South Carolina Motorcycle Helmet Laws

South Carolina law states that anyone on a motorcycle under the age of 21 must wear a helmet complying with state standards.
Written by Melanie Johnson
Reviewed by Kathleen Flear
background
Under
South Carolina
law, any rider 21 years or older can ride without a helmet. Helmets, goggles, and/or face shields must be worn by any rider under the age of 21. 
Since the 1960s, states have passed motorcycle helmet laws in an attempt to lower traffic fatalities, but the statistics are still staggering. The National Highway Traffic Safety Administration (NHTSA) estimates that motorcycle accidents were responsible for 14% of all traffic deaths in 2019
Motorcycle helmet laws vary from state to state. That’s why
car insurance
broker and super app
Jerry
wants to help you understand the specifics of the law in South Carolina. In this article, we’ll cover the basics of the helmet law, the exceptions you should know, and the fatality statistics on unhelmeted drivers in the Palmetto State. 
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Do you have to wear a motorcycle helmet in South Carolina?

If you’re 21 years old or younger, you must wear a motorcycle helmet while driving or riding a motorcycle in South Carolina. You must also wear protective eyewear. 
South Carolina has a “partial” motorcycle helmet law—this means that drivers and riders over the age of 21 can choose whether or not to wear a helmet

Exceptions to South Carolina’s motorcycle helmet law

Under
Title 56, Chapter 5, Section 3660
of the South Carolina Code of Laws, anyone 21 years old or under must wear a helmet approved by the
South Carolina Department of Public Safety
Helmets must be equipped with a neck or chin strap and should be reflective on both sides.
Mopeds are exempt from South Carolina’s motorcycle helmet law. A vehicle is considered a moped, and therefore exempt from the helmet law, if: 
  • It has two or three wheels
  • Its motor is under 50cc, 2 horsepower, or between 750 and 1500 watts
  • It has no gear shift
  • Its maximum speed is 30 MPH
While South Carolina does not have specific classifications for electric bikes and scooters, if the vehicle has a motor over 50cc or 1500 watts, it will likely be considered a motorcycle, and helmet laws will apply.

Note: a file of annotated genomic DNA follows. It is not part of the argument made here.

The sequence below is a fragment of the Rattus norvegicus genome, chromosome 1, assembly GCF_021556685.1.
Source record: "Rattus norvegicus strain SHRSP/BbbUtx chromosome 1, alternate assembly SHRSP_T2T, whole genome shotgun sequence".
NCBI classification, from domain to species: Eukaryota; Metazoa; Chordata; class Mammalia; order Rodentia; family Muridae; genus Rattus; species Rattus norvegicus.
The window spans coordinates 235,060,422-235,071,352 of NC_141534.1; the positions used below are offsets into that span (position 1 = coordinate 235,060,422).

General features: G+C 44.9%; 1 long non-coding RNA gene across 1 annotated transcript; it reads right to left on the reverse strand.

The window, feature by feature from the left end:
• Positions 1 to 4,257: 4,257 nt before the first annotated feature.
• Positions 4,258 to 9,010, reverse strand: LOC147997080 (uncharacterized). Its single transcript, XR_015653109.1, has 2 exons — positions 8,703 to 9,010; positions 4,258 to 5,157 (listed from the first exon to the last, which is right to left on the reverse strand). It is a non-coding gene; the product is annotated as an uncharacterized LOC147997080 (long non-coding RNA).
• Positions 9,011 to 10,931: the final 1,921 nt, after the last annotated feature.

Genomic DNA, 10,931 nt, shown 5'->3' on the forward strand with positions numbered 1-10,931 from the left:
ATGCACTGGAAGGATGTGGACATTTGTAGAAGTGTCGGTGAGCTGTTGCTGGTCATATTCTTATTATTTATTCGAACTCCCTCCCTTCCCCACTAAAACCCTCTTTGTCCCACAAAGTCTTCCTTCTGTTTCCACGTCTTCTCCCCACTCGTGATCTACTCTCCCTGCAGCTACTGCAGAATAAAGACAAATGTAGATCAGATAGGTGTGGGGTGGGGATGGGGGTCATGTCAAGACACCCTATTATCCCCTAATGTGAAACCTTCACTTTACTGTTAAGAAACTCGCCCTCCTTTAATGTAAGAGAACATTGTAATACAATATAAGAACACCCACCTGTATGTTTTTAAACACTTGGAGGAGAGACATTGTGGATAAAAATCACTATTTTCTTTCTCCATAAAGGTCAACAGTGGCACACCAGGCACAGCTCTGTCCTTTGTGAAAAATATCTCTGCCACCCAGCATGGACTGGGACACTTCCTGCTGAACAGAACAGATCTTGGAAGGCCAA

Penalties for breaking South Carolina’s motorcycle helmet law

In South Carolina, failing to comply with the motorcycle helmet law may result in a misdemeanor offense. You may be subject to fines up to $100 and up to 30 days in jail. 

Why it’s important to wear a motorcycle helmet

Potential imprisonment isn’t the worst consequence of not wearing a motorcycle helmet in South Carolina. To better understand the true cost of riding without a helmet, let’s take a look at the history of the helmet and some motorcycle fatality statistics.
After the death of British army officer and diplomat T.E. Lawrence—better known as “Lawrence of Arabia”—in a
motorcycle accident
in 1935, his doctor, Hugh Cairns, launched pioneering research on the motorcycle helmet. Cairns, a neurosurgeon, campaigned widely for the use of the helmet, hoping to prevent future deaths. 
The NHTSA estimates that helmet laws save hundreds of lives a year in the United States alone. In states without universal helmet laws, up to 57% of motorcyclists killed on the road are unhelmeted—compared to just 9% in states with universal helmet laws.
In South Carolina—where there is no universal helmet law—the statistics are sobering.
Almost every year, South Carolina has one of the highest
motorcycle fatality
rates in the country. In 2019 alone, unhelmeted riders made up 75% of South Carolina’s
153 motorcyclist fatalities
Key Takeaway: Wearing a motorcycle helmet, even if you are 21 or older, is the best way to avoid becoming a negative statistic. 

How to find affordable car and motorcycle insurance

A motorcycle helmet can help keep you safe on the road.
Jerry
can help save you money on motorcycle and car insurance! 
In just 45 seconds, Jerry will provide you with quotes from 50+ top companies and can save you an average of $887 a year on
car insurance
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To top it off, Jerry will perform regular price monitoring to make sure you’re not missing out on the best new deal.  
Jerry
was spot on. I’m young with one rear end on my record. Still, they dropped my monthly insurance rate from $468 to $250. This really saved me money.” —Jason M.
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